I think you sort of covered it all in your question. It's a combination of everything you just said. We have a number of programs in place. And we have exciting programs that we're now implementing and we're putting money behind it across numerous markets. I've sort of highlighted the key ones. Germany is the first market we've used the new Marlboro campaign, which we started in the fourth quarter. And we're very hopeful that, that will move the needle in terms of Marlboro in Germany. And clearly, that campaign will be expanded elsewhere and there's a lot of excitement generated by that campaign. And we continue to build on the Marlboro architecture in the line extensions, and I've mentioned a few examples in the European Union. But if you take Asia, some of the line extensions have been frankly quite spectacular. Ice Blast in Japan has been a phenomenal success. So there's a lot of excitement behind Marlboro, and we're putting the money behind it. But it's not just Marlboro, it's Parliament, it's L&M and it's Chesterfield, where a lot of work has been done in terms of brand portfolio, the actual brands themselves, the campaigns, the consumer engagement activities. It really is all coming together.

Christopher Ferrara - BofA Merrill Lynch, Research Division

That's helpful. And I guess, as a follow-up, would you expect these levels of spending to be sustained? I guess is there any upfront nature of this spending? Or it's just something you'd expect to continue? And I guess, what do you think of the timing of the payback of these investments, understanding, of course, there are different natures of these? If you could just kind of try to pull it together, I'd appreciate it.

Louis C. Camilleri

We anticipate in 2012 that we will actually increase our marketing spend and investments. And the beauty of our margins is that the returns are pretty rapid.

Operator

Your next question comes from Michael Lavery of CLSA.

Michael Lavery - Credit Agricole Securities (USA) Inc., Research Division

I just wanted to dig into India a little bit. I know it's small and far longer-term opportunity, but how has the response to Marlboro been since you sort of retriggered the business there? What's the consumer and retailer, customer response been so far?

Louis C. Camilleri

You're right, it's still small. We're really only active in 3 cities today. And the reaction both from the trade and the consumer in those 3 cities is actually excellent. Marlboro continues to grow its volume every month and we're pretty excited about Marlboro's prospects. And I think we would like to get a more solid footing in those 3 cities before we start expanding. So it'll be a slow process. We face a formidable competitor that clearly is not going to give us an easy ride. We're fully aware of that. And I must say that the progress I've seen in Marlboro in India and specifically in those 3 cities is very, very promising.

Michael Lavery - Credit Agricole Securities (USA) Inc., Research Division

Well, that's great. And then also just back to the Philippines. I know you said that the pricing and cost savings were drivers. What split was that? Was one more important than the other? And what kind of sustainability to the pricing do you see there?

Louis C. Camilleri

I wouldn't go into the actual drivers. But yes, we see pricing opportunities in the Philippines over the long-term as being quite significant. Much will, of course, depend on what happens to excise taxes. And there has been talk of a reform of excise taxes, we'll see. So far, there have been debates in committees, but nothing concrete as of yet. And it seems to be that at least for the foreseeable future, the current excise tax structure will remain in place.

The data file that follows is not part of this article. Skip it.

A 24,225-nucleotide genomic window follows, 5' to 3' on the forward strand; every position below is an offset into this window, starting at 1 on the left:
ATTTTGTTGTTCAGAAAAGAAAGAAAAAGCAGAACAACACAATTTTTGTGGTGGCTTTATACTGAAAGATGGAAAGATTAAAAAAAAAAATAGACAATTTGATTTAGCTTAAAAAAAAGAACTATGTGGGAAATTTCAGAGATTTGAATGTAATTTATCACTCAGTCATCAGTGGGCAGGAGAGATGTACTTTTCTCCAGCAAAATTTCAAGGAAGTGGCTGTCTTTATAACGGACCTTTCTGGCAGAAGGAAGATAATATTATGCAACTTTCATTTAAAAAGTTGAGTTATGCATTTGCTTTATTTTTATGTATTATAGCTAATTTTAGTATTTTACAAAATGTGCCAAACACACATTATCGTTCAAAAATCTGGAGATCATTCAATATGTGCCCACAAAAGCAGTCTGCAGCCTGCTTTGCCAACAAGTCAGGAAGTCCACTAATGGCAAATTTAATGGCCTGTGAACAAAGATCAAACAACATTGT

Michael Lavery - Credit Agricole Securities (USA) Inc., Research Division

And then lastly on Indonesia, it looks like there's some excise tax increases there. Do you see any problem covering those with pricing or more than covering them? What kind of pacing do you see that taking throughout the year?

Louis C. Camilleri

No, I feel quite confident that over time we can handle the excise tax increases that were implemented in Indonesia. As has been the case in the past, they were not excessive increases and they're quite manageable. And we believe that Indonesia will continue to rocket ahead in terms of both volume and income.

Operator

Your next question comes from Rogerio Fujimori of Crédit Suisse.

Rogerio Fujimori - Crédit Suisse AG, Research Division

Could you talk a bit about illicit trade trends in some of your key markets? You flagged Spain on the negative side and Canada on the positive side in 2011. So I'm just wondering if these trends -- you see these trends continuing. Or are illicit trade levels stabilizing in those markets?

Louis C. Camilleri

Illicit trade continues to be a huge problem. It has expanded quite significantly in a number of markets. And yes, you mentioned Spain. But illicit trade is increasing not only in Spain but in Greece, in Italy, in Germany, in Mexico quite dramatically, and remains a big issue in numerous Asian markets. So it's a plague. And we're doing everything to fight it. And hopefully, we can have more success going forward. It's a big problem, but it's also potentially an opportunity because you would hope that at one point those volumes will return to legitimate trade. And I think governments are more and more focused on ensuring that they don't open the door to further illicit trade by huge tax increases. But it remains a big issue, Rogerio. And we've made progress. I think if the world could adopt the industry's tracking and tracing system, it would help considerably. The advent of what are called illicit whites has become a huge issue, and we need to tackle the source of those products.